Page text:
With ‘Smartest Person’ Album, Benjamin Dean Wilson Tells Smart Stories

By JOHN DALY

Benjamin Dean Wilson works both sides of microphone.  On his new album The Smartest Person in the Room he performs and produces a work that is both old school and modern at the same time. It’s also a tongue-in-cheek study of life where the lessons are for keeps.

He’s basically doing it all himself. The Tulsa-based filmmaker turned musician wrote, produced and performed his new album, The Smartest Person in the Room. He recorded it in analog using a Tascam 1/2-inch tape deck, which in non-techie terms amounts to doing it the “old school” way.

'Smartest Person' by Wilson - Photo courtesy of Wilson
‘Smartest Person’ by Wilson – Photo courtesy of Wilson

Does the recording have additional depth because of it? On some levels yes, but everything today depends on how the listener is taking in the content. If the listener has a transistor radio, no matter how rich and full the sounds are recorded, it will sound like a transistor radio.

This album offers a different structure with each track telling stories, blending “talkin’ blues” style with musical theater or film.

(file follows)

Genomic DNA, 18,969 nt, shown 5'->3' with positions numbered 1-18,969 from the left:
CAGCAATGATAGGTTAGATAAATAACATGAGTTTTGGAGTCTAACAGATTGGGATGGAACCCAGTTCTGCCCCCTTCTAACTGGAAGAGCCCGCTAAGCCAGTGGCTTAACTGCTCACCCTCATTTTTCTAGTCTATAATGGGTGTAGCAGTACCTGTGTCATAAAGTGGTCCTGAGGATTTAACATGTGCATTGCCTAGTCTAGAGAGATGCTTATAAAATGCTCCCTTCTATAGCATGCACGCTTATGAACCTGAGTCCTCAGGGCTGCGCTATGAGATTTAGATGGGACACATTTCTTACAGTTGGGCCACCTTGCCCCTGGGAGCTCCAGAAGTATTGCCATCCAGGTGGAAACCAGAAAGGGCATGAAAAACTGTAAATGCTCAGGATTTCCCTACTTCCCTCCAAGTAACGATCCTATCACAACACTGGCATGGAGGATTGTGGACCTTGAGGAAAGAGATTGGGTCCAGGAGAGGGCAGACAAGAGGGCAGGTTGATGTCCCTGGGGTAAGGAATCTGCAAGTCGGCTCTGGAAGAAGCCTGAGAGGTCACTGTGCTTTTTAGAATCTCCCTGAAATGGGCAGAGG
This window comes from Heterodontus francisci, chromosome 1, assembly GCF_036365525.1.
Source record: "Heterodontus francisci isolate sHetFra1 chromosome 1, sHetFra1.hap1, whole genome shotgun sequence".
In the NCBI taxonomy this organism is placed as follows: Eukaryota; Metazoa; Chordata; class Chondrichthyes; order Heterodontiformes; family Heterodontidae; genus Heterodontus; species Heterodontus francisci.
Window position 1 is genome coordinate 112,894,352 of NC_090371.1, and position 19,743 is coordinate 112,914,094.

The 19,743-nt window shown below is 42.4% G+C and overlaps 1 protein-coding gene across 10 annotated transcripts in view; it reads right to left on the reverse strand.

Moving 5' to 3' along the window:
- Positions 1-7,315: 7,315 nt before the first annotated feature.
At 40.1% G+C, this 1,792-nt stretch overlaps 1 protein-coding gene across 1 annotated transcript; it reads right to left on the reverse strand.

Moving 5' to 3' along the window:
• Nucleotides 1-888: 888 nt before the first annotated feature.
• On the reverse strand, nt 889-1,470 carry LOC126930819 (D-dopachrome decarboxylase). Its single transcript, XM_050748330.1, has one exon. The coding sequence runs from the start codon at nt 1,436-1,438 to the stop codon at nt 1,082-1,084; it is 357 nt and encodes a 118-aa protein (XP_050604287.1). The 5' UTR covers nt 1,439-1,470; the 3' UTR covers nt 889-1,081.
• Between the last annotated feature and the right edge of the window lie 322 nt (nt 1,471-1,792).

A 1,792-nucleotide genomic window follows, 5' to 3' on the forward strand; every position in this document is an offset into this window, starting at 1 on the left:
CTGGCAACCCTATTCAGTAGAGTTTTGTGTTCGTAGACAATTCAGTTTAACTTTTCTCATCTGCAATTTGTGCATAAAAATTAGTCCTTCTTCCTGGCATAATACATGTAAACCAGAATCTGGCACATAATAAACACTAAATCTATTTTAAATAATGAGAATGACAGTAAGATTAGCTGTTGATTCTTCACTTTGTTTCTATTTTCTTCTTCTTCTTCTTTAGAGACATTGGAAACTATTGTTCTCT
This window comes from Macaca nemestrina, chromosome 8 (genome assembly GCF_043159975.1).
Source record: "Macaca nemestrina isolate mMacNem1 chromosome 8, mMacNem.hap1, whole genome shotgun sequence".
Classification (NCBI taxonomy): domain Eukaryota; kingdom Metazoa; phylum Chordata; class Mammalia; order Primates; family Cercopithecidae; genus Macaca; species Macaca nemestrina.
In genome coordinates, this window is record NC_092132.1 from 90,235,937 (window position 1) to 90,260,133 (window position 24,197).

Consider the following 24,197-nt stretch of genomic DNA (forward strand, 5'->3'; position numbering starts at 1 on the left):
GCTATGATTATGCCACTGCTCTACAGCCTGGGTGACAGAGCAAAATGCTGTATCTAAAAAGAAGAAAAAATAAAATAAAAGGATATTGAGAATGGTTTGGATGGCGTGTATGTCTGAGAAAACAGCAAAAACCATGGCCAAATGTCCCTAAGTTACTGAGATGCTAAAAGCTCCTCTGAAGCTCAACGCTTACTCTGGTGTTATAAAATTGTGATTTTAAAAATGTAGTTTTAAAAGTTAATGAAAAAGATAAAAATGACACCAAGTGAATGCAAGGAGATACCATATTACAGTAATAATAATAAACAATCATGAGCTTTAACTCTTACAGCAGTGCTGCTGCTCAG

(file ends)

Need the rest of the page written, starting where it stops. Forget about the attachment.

For the purist it’s probably off-putting but if you have a sense of humor and you like the music of people like Jonathan Richman in his pre-“Something About Mary” days, then you’ll get this.

Wilson had a career in the film industry before music evolved into his front-burner passion. He worked as a camera assistant on commercials. He then made short 16-millimeter films before turning to music. His first album is Small Talk.

Release Name: The Smartest Person in the Room

Label: Independent 
Producer: Benjamin Dean Wilson

'Smartest Person' by Wilson - Photo courtesy of Wilson
‘Smartest Person’ by Wilson – Photo courtesy of Wilson

The Rundown on The Smartest Person:

On “The Smartest Person in the Room,” it’s as if a country bumpkin has a second thought on the meaning of life. It’s a fun country-like tone with an upbeat approach. “Won’t Say It Again” is like Bob Dylan in a soap opera, this song expresses the feelings of someone who really needs an escape, but who picks the wrong places to go. “A Difficult Decision For Ronny Giovanni” is like Randy Newman does disco with a 1950s hi hat and toy piano. Is Ronny Giovanni a loose guy or doing it for the money? “Ridgemore Hotel” is a fun Americana adventure about a guy who has some run-ins along the road.

Different scenarios, different times for Wilson on 'Smartest Person' - Photo courtesy Wilson
Different scenarios, different times for Wilson on ‘Smartest Person’ – Photo courtesy Wilson

“Mr. Paranoid, Lizzy, and Her Family,” a great illustration of a split personality with paranoia free of charge, as Wilson cleverly uses sound to illustrate a point. “Vitamin Supplements,” is a fun song about selling you stuff to add to your life.

Musicians:
Benjamin Dean Wilson: guitars, piano, keyboards, bass, drums, harmonica, violin, banjo, mandolin, ukulele, organ, percussion, bells, etc.

 Maria Grigoryeva: Fiddle on “The Smartest Person in the Room”

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